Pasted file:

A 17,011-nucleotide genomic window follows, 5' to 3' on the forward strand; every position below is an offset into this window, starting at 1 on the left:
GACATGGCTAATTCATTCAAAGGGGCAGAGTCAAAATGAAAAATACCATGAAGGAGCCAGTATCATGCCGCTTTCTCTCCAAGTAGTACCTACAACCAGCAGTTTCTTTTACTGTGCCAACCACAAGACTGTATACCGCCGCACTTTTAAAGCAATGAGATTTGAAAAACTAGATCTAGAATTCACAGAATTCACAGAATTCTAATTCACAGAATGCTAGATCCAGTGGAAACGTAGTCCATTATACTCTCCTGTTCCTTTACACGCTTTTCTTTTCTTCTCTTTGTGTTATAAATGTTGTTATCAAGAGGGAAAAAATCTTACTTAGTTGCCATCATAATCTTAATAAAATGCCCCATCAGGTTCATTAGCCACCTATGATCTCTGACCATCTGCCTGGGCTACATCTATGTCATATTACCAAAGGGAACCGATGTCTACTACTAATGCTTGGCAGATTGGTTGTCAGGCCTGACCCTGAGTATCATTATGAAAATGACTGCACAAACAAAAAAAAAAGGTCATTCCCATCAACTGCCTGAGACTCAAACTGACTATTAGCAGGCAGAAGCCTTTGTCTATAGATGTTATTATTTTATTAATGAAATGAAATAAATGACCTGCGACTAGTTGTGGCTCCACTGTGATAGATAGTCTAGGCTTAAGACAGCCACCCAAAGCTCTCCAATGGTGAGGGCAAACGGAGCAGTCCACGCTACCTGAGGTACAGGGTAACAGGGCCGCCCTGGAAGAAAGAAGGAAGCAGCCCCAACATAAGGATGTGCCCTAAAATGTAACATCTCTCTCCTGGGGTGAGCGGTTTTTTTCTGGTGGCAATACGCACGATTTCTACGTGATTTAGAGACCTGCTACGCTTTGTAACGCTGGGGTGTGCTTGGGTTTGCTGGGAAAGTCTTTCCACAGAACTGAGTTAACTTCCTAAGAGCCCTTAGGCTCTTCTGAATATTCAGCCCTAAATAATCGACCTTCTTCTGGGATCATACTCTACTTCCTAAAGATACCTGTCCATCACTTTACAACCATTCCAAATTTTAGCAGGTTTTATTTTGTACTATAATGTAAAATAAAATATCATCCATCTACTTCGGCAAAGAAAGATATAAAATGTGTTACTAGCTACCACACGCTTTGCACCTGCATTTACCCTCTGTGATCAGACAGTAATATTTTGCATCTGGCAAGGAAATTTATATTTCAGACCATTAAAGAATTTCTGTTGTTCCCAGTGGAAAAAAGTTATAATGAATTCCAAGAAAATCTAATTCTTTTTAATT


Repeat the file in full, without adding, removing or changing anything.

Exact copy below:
A 17,011-nucleotide genomic window follows, 5' to 3' on the forward strand; every position below is an offset into this window, starting at 1 on the left:
GACATGGCTAATTCATTCAAAGGGGCAGAGTCAAAATGAAAAATACCATGAAGGAGCCAGTATCATGCCGCTTTCTCTCCAAGTAGTACCTACAACCAGCAGTTTCTTTTACTGTGCCAACCACAAGACTGTATACCGCCGCACTTTTAAAGCAATGAGATTTGAAAAACTAGATCTAGAATTCACAGAATTCACAGAATTCTAATTCACAGAATGCTAGATCCAGTGGAAACGTAGTCCATTATACTCTCCTGTTCCTTTACACGCTTTTCTTTTCTTCTCTTTGTGTTATAAATGTTGTTATCAAGAGGGAAAAAATCTTACTTAGTTGCCATCATAATCTTAATAAAATGCCCCATCAGGTTCATTAGCCACCTATGATCTCTGACCATCTGCCTGGGCTACATCTATGTCATATTACCAAAGGGAACCGATGTCTACTACTAATGCTTGGCAGATTGGTTGTCAGGCCTGACCCTGAGTATCATTATGAAAATGACTGCACAAACAAAAAAAAAAGGTCATTCCCATCAACTGCCTGAGACTCAAACTGACTATTAGCAGGCAGAAGCCTTTGTCTATAGATGTTATTATTTTATTAATGAAATGAAATAAATGACCTGCGACTAGTTGTGGCTCCACTGTGATAGATAGTCTAGGCTTAAGACAGCCACCCAAAGCTCTCCAATGGTGAGGGCAAACGGAGCAGTCCACGCTACCTGAGGTACAGGGTAACAGGGCCGCCCTGGAAGAAAGAAGGAAGCAGCCCCAACATAAGGATGTGCCCTAAAATGTAACATCTCTCTCCTGGGGTGAGCGGTTTTTTTCTGGTGGCAATACGCACGATTTCTACGTGATTTAGAGACCTGCTACGCTTTGTAACGCTGGGGTGTGCTTGGGTTTGCTGGGAAAGTCTTTCCACAGAACTGAGTTAACTTCCTAAGAGCCCTTAGGCTCTTCTGAATATTCAGCCCTAAATAATCGACCTTCTTCTGGGATCATACTCTACTTCCTAAAGATACCTGTCCATCACTTTACAACCATTCCAAATTTTAGCAGGTTTTATTTTGTACTATAATGTAAAATAAAATATCATCCATCTACTTCGGCAAAGAAAGATATAAAATGTGTTACTAGCTACCACACGCTTTGCACCTGCATTTACCCTCTGTGATCAGACAGTAATATTTTGCATCTGGCAAGGAAATTTATATTTCAGACCATTAAAGAATTTCTGTTGTTCCCAGTGGAAAAAAGTTATAATGAATTCCAAGAAAATCTAATTCTTTTTAATT